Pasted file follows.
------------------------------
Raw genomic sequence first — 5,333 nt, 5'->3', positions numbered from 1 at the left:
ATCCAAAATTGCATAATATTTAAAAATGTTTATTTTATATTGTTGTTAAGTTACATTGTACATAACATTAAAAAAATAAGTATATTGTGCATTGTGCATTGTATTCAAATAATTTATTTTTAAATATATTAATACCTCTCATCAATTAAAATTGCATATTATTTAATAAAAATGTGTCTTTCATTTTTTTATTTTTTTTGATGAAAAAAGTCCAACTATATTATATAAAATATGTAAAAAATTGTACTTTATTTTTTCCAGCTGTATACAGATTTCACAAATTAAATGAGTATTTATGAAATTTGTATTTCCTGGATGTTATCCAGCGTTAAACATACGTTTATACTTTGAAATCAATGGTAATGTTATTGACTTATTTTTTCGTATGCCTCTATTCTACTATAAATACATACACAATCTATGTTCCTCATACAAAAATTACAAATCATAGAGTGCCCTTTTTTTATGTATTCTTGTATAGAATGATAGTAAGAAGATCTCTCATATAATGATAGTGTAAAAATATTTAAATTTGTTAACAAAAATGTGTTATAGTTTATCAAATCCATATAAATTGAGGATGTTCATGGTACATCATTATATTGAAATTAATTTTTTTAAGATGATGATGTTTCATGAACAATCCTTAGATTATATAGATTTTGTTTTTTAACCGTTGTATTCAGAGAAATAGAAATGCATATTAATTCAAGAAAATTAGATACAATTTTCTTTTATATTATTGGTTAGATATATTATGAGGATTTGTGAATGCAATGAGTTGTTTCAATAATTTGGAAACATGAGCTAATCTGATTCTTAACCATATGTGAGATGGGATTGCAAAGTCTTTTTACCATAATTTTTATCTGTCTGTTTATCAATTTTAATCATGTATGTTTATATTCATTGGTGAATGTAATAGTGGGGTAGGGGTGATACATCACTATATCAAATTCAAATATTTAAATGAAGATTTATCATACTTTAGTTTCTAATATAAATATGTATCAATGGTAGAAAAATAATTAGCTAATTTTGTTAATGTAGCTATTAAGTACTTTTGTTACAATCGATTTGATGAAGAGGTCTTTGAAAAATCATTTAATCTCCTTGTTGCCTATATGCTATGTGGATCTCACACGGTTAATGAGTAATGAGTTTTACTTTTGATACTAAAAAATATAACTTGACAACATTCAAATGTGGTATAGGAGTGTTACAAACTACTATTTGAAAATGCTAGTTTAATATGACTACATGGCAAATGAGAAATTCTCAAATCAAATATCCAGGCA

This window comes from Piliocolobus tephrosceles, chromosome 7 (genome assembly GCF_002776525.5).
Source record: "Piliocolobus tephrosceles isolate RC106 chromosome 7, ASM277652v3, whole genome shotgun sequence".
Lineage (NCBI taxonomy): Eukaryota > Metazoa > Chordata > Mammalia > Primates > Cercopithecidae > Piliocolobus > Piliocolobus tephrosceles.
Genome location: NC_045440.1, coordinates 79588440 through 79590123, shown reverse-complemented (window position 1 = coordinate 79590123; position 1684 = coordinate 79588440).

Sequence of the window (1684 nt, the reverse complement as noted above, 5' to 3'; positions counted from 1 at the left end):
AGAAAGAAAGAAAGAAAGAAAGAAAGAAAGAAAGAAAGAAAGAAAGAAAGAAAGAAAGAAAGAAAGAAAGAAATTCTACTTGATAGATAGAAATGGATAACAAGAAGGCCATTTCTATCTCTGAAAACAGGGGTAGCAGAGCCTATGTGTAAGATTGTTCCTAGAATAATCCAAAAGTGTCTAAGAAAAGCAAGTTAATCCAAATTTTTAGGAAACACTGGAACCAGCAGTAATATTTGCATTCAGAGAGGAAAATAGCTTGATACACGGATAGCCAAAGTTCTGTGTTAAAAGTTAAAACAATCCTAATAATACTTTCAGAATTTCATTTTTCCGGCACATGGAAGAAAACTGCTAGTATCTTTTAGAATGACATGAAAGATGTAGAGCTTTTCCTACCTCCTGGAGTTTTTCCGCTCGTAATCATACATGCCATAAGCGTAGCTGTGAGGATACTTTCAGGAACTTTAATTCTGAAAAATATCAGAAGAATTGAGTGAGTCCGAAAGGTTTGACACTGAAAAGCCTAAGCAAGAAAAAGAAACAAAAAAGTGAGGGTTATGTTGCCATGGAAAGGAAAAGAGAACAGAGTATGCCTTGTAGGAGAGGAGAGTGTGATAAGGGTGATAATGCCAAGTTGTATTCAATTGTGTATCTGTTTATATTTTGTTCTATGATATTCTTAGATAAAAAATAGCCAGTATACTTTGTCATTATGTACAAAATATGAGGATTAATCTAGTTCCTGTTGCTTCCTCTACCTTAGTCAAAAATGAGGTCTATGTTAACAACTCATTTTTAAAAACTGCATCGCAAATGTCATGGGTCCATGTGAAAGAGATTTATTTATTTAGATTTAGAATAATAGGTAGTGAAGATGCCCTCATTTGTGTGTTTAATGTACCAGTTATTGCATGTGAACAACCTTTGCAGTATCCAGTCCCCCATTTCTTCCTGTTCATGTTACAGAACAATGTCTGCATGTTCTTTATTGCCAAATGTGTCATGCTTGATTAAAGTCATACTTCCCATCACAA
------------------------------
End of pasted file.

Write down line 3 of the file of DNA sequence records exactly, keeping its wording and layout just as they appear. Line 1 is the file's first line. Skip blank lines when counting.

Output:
This window comes from Piliocolobus tephrosceles, chromosome 7 (genome assembly GCF_002776525.5).